Well, that wraps up things for now! Have a blessed day!
Hello and Happy Independence Day! I’m popping in for a moment to share with you a song you are familiar with, but only the first verse more than likely. With the recent debates on our glorious National Anthem, I thought it only fitting to do her just honor and post her, in her entirety here for you to enjoy.
O’ say can you see, by the dawn’s early light,
What so proudly we hailed at the twilight’s last gleaming?
Whose broad stripes and bright stars, through the perilous fight
O’er the ramparts we watched, were so gallantly streaming?
And the rockets’ red glare, the bombs bursting in air,
Gave proof through the night that our flag was still there.
Oh, say does that Star-Spangled Banner yet wave
O’er the Land of the Free and the Home of the Brave?
On the shore dimly seen through the mists of the deep
Where the foe’s haughty host in dread silence reposes,
What is that which the breeze, o’er the towering steep,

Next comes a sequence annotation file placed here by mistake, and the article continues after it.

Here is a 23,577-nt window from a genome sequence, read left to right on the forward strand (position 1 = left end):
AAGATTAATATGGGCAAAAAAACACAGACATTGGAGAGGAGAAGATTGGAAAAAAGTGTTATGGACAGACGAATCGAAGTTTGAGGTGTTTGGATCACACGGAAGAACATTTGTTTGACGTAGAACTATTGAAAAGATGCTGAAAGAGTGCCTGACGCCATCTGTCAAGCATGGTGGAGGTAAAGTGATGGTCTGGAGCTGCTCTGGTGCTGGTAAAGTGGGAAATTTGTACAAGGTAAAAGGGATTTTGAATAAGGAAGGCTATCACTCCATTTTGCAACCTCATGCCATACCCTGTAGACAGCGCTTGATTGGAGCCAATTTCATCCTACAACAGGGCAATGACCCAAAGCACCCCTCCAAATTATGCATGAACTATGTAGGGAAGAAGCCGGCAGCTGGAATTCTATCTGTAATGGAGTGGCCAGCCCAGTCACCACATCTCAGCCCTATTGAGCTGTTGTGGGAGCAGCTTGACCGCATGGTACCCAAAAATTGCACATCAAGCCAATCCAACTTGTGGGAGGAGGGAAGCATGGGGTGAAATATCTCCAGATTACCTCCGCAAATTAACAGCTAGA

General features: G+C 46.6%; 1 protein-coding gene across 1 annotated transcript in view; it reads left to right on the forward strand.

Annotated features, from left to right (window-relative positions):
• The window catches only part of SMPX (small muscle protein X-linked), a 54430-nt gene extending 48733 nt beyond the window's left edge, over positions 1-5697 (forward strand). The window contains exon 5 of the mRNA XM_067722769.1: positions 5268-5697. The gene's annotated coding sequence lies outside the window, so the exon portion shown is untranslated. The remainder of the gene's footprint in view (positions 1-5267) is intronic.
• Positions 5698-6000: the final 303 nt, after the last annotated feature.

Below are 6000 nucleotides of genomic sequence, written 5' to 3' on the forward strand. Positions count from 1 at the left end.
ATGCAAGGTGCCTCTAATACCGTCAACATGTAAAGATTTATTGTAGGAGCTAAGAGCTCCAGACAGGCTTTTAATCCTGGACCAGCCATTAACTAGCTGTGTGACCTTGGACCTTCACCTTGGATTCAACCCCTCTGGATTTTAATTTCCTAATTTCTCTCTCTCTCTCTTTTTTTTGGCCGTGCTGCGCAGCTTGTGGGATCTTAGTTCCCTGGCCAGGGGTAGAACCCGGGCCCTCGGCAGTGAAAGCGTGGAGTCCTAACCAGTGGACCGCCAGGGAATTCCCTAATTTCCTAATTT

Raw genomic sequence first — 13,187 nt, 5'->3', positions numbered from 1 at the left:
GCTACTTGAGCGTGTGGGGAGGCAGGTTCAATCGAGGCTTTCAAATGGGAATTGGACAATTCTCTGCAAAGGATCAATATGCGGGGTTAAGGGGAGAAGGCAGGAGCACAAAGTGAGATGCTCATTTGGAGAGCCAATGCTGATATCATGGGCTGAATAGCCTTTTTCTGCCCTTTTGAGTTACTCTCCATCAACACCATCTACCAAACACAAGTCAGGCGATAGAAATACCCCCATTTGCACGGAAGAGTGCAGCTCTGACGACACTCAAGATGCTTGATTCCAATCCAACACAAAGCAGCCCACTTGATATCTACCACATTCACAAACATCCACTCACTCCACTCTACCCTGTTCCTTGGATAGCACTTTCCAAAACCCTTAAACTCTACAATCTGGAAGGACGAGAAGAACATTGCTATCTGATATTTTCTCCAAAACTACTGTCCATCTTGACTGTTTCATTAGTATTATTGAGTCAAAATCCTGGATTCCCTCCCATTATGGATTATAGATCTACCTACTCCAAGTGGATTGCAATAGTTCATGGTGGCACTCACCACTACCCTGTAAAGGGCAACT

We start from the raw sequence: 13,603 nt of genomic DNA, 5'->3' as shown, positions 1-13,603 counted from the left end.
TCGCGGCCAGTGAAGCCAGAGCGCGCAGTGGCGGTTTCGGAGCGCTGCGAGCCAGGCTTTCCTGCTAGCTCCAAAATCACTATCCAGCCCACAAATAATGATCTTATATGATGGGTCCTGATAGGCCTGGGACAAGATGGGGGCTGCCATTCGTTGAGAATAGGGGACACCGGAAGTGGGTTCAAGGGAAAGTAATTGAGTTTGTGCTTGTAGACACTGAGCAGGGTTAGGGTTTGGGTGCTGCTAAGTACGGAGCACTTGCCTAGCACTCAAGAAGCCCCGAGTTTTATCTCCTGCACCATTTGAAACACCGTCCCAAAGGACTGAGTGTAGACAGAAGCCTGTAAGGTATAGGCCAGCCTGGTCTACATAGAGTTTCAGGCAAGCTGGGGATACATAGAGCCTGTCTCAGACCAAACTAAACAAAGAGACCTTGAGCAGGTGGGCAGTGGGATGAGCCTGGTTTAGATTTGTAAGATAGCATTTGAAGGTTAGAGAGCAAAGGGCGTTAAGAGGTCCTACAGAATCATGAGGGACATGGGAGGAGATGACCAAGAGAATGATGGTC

As it fitfully blows, half concealed, have discloses?
Now it catches the gleam of the morning’s first beam
In full glory reflected, now shines on the stream,
‘Tis the Star-Spangled Banner – oh long may it wave
O’er the Land of the Free and the Home of the Brave!
And where is that band, who so vauntingly swore,
That the havoc of war and the battle’s confusion
A home and country should leave us no more?
Their blood has washed out their foul footsteps’ pollution.
No refuge could save the hireling and slave
From the terror or flight or the gloom of the grave,
And the Stat-Spangled Banner in triumph doth wave
O’er the Land of the Free and the Home of the Brave.
And thus be it ‘er when freemen shall stand